He may be the prime minister of Canada, but at a recent volleyball game in Calgary,
Stephen Harper was just another parent sitting in the stands, cheering on his son, Ben.
Not that it stopped the Ottawa Fusion coach from using Harper’s considerable political status to motivate the team at the bronze medal match against Surrey’s Eagles at the national volleyball championships.
When the Fusion players were looking a little defeated during their second game against the U-15 Eagles, the Ottawa coach reminded them, “You’re playing in front of the freaking prime minister of Canada! Pick up your socks,” recalls local parent Lynne Robinson, who accompanied her son Mitchell’s team to the tournament.
She also acted as scorekeeper, giving her a unique vantage point to observe the goings on at court level.
After pulling out to an early lead, the Eagles lost their first game against Ottawa 23-25 before taking game two 25-18 – in spite of the opposing team’s motivational strategy.
In game three, Fusion established an early lead that proved insurmountable to the Eagles, and they fell 15 to 9.
Harper’s son was in the starting lineup, suggesting he’s a good athlete, says Robinson, who adds their team was impressive.
Competing in Calgary was an intense and exciting experience for the Eagles, a U-15 B.C. Volleyball Association team that practices out of Clayton Heights and Fraser Heights secondary schools.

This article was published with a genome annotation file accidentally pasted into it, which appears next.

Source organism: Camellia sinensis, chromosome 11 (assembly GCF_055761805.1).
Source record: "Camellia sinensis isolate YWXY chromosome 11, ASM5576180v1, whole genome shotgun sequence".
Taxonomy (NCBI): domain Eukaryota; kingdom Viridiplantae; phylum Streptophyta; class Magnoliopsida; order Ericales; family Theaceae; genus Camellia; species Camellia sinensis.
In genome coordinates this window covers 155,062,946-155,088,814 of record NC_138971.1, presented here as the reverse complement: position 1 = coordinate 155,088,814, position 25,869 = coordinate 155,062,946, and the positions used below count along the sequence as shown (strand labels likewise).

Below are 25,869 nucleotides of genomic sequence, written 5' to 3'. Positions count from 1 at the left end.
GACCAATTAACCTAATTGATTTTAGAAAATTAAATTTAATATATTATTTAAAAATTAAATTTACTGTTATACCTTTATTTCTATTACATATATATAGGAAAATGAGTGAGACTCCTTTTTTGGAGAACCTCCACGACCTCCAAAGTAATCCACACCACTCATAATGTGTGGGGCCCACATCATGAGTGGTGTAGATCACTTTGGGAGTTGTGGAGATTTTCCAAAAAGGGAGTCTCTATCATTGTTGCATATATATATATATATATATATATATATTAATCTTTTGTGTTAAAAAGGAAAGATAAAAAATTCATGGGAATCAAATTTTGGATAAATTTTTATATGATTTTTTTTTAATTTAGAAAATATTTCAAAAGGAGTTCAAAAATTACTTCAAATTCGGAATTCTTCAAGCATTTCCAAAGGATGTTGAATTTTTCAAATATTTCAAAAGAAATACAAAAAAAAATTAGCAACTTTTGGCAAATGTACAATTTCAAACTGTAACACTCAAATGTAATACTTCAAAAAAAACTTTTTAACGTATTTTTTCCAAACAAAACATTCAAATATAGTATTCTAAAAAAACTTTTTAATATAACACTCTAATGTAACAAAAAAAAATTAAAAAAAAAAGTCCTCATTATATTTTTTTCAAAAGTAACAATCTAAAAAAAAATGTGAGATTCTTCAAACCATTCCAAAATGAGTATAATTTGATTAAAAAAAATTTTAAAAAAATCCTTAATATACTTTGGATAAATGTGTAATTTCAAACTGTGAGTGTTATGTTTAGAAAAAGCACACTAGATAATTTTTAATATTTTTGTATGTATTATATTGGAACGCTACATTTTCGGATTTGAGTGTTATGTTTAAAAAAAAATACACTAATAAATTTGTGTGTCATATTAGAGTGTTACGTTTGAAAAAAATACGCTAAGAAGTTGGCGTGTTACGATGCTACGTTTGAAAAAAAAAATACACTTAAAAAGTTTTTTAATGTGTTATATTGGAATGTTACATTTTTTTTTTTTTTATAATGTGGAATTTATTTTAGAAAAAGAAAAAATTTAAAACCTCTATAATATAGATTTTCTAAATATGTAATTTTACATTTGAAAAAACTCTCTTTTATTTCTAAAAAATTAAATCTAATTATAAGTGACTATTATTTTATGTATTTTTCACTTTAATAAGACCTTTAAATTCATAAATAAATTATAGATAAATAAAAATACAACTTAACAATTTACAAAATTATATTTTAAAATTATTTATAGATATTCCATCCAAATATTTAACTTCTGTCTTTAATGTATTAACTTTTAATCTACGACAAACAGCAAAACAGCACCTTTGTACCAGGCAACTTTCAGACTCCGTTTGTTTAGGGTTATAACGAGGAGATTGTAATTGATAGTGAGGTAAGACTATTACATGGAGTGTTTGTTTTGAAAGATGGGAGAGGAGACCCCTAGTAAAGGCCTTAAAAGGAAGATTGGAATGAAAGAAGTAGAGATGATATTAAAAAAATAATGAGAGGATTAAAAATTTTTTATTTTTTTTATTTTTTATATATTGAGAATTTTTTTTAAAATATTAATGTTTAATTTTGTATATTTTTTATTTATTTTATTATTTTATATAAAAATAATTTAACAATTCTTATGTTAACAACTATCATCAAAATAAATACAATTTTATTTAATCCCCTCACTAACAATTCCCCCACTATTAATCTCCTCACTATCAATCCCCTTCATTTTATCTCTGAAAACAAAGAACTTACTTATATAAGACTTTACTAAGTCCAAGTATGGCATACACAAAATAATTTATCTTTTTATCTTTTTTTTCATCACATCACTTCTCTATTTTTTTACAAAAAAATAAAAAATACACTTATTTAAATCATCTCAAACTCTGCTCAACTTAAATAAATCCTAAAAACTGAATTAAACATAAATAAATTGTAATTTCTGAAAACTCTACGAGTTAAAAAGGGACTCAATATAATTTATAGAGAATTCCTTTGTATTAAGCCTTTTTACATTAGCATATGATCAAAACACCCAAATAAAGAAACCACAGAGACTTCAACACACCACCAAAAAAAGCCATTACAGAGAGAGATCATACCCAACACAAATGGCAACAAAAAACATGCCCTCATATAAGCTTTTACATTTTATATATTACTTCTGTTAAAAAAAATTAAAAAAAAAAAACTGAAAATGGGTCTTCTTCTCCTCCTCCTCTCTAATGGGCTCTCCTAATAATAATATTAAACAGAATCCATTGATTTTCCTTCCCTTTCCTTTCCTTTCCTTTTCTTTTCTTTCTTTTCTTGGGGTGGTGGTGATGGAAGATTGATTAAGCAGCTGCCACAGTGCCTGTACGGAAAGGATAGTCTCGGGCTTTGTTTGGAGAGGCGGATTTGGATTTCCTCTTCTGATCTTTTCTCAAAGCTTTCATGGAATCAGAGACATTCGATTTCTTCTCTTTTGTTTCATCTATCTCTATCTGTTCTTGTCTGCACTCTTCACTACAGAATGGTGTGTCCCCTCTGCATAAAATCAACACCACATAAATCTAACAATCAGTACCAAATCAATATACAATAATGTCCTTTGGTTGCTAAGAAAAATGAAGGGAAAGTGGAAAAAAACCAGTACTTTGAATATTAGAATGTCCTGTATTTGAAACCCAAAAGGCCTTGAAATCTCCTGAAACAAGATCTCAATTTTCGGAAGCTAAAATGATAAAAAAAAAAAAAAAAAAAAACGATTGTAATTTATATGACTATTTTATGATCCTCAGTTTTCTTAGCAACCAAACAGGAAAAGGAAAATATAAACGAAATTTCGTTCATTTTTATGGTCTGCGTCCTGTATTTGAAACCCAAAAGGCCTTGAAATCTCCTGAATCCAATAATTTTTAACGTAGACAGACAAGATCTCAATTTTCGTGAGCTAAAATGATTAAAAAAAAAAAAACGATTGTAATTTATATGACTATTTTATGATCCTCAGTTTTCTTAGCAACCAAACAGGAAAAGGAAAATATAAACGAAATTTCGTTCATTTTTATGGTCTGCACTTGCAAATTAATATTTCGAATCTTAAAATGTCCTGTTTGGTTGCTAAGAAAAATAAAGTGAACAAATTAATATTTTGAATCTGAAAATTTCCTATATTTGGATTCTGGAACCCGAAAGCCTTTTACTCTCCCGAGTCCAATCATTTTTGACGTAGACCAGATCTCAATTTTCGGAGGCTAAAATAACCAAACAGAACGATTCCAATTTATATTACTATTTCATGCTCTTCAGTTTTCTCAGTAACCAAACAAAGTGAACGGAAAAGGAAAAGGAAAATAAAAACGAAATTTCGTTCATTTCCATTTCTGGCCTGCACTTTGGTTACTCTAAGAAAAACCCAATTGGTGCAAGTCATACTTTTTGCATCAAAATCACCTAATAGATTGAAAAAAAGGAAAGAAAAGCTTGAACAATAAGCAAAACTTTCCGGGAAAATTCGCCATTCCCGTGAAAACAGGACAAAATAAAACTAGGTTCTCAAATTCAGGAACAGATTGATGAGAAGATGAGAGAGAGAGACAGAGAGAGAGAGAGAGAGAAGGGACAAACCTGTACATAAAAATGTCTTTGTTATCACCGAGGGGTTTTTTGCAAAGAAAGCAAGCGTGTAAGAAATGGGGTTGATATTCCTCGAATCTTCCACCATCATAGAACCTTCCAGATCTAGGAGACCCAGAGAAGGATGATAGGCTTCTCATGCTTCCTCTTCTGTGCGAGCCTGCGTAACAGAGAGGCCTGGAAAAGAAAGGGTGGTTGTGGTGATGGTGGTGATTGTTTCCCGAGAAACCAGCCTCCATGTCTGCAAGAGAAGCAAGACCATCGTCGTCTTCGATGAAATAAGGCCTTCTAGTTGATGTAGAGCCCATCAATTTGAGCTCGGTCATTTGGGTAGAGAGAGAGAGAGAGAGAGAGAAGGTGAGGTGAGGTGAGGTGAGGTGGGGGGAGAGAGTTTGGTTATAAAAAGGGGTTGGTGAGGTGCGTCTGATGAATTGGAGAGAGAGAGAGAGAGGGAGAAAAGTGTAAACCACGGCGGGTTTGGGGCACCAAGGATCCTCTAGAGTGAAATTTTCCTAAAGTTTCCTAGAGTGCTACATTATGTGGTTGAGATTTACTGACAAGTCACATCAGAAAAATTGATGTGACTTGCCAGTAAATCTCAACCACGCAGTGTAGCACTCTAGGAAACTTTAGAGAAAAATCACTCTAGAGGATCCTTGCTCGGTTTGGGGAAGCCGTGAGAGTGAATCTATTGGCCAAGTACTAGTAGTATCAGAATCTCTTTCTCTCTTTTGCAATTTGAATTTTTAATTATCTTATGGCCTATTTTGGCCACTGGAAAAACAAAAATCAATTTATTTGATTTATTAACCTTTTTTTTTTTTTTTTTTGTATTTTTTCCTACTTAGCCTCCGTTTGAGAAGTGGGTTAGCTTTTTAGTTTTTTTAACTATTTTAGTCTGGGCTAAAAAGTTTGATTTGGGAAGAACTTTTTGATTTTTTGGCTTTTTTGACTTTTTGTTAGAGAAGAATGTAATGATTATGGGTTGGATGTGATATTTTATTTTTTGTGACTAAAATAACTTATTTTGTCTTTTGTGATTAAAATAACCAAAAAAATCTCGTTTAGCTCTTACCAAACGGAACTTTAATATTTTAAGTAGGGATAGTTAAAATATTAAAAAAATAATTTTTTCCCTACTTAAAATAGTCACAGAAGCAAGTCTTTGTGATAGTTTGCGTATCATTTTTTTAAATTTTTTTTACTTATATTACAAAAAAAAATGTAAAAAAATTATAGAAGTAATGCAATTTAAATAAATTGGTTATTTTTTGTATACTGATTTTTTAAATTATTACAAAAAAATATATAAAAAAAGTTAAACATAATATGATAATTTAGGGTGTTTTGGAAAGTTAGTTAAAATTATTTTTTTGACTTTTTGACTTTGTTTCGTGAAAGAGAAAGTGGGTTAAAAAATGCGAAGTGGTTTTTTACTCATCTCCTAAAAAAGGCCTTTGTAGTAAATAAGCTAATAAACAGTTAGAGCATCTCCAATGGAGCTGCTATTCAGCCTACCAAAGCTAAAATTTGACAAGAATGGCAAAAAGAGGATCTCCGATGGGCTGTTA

As B.C. silver medalists, the Eagles were ranked 9th going into the tournament, which featured the top 32 teams from across the country.
The Eagles played nine hard-fought matches, including one against hometown rivals the Fraser Valley Blues, who’d beaten them in the provincials. This time, the Eagles soared, winning the best of three, and guaranteeing them a top eight finish.
A win in the quarter finals against Alberta Kings was followed by a loss to the tourney hosts, Calgary Canucks, sending the Eagles into the bronze medal match against Ottawa Fusion.
Player Mitchell Robinson was named to the all star team for the tournament – meaning he was one of only six players from across the country singled out for the distinction.
After the match, the team posed for a photo with the prime minister.
“And the whole thing was an experience they will likely tell their grandchildren about,” says Lynne Robinson.
“It’s not every day you get to meet the Prime Minster, let alone play in front of him.”